(Sonya Feldhoff: Good afternoon, Senator.) Good afternoon, Sonya and listeners, a pleasure to be with you. (Feldhoff: This policy, how does it differ from the climate change policy we’ve seen from the Government in the past?) Sonya, this is a markedly different approach that the Coalition is taking to climate change in Australia and it’s an approach centred on direct action… by that we mean actually focusing Government efforts and policy efforts on the areas where you can reduce emissions or achieve carbon abatement rather than implementing some type of all-encompassing tax type scheme as the Government’s emissions trading scheme plans to do. So our policy is much more cost effective than the Government’s, it’s much less complex than the Government’s in terms of achieving direct action, and 100 per cent of our policy is dedicated to focusing on how you reduce carbon emissions whereas the ETS approach of the Government with a five per cent target is really five per cent action but 95 per cent of it is all about tax and revenue and churning money through. And the evidence really lies in the difference in costs – during the forward estimates period of the budget our Emissions Reduction Fund, that the Coalition will support, will be a 2.5 billion dollar fund. The Government’s ETS will churn through some 10.4 billion dollars – more than four times the amount and that of course will have a far greater impact on the costs for Australian families and small businesses. (Feldhoff: So let’s look at the differences. As I understand it, you’re scheme involves an incentive program for industry to choose to do the right thing, I guess, as far as carbon emissions go. Is that correct?) That’s right, the Emissions Reduction Fund will go out into the market… will ask for businesses, farmers, groups that can reduce carbon emissions or abate carbon in soil… ask them to put in tenders to the Government and say ‘we can make a certain abatement, a certain reduction in carbon in the atmosphere and can do so for a certain price.’ The Coalition has spoken to numerous industry organisations, companies and others and sought their letters of comfort and commitments from them that this is achievable, that we can actually achieve the carbon reductions by going out into the market, asking people what type of incentive, or subsidy if you like, they will need to take that action and reduce that carbon so it is very much a carrot-driven approach rather than the big stick tax approach that the Government is taking.  (Feldhoff: Are you confident that enough industries or businesses will take up that carrot approach, though?)  We are… (Feldhoff:  … to make it effective, I guess?)  Absolutely. The assurances and the commitments we have had from people who believe they would be interested in this program and the way that it’s been funded and budgeted is such that we can more than adequately meet the Government’s five per cent target as is… there’s plenty of room to move in that regard, so we know that this can be done in a far less costly and more cost effective manner than the Government’s ETS is proposing and that’s what this policy today is about – providing Australians with a very clear choice on climate change and climate action, one where we can say exactly how we will achieve carbon reduction in the atmosphere and how we will go about it in Australia and provide win-win benefits for the environment, versus the Government who are simply saying ‘we’ll put a tax on everything and hope that reduces emissions.’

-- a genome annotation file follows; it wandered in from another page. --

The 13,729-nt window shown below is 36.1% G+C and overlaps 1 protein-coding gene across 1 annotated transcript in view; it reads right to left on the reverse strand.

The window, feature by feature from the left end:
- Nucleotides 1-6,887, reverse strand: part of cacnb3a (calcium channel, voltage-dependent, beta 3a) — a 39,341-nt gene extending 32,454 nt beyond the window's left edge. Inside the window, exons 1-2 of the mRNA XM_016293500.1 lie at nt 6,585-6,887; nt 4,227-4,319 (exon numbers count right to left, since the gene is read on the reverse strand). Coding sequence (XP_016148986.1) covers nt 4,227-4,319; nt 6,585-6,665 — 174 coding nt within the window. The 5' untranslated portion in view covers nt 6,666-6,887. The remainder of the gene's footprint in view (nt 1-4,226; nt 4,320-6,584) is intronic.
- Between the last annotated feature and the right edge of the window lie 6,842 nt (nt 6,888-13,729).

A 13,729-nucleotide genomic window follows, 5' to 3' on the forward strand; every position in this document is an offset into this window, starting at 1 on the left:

[Sonya Feldhoff speaks with Climate Change Minister Penny Wong]
(Feldhoff: Just to respond to some of her [Senator Wong’s] comments let’s quickly go back to Senator Birmingham. Senator?)  Penny Wong has claimed a few things there. She claims that Australian working families will be better off, well that is just laughable under the Government’s ETS. The reality is that the New South Wales independent regulator has been looking at electricity price rises purely related to the ETS, not accounting for any other pressures on electricity, of up to 25 per cent – between 21 and 25 per cent – by 2013, so if people wish to be paying for a quarter as much again for their electricity, see those costs pushed right through the economy, all for the fact that it is a big tax and churn money-go-round, the Government’s ETS… what we’re looking at here is a real contrast between… the Coalition and Tony Abbott offering direct action, where we will say100 per cent of the money that we choose to spend on climate change will go to carbon abatement and reducing carbon in the atmosphere… the Government wants to tax 100 per cent of carbon emissions in the atmosphere and hopes to get a five per cent reduction from it… so ours is a far more focused and cheaper approach. (Feldhoff: Simon Birmingham, thanks for your time Simon.)  It’s a pleasure, Sonya, any time.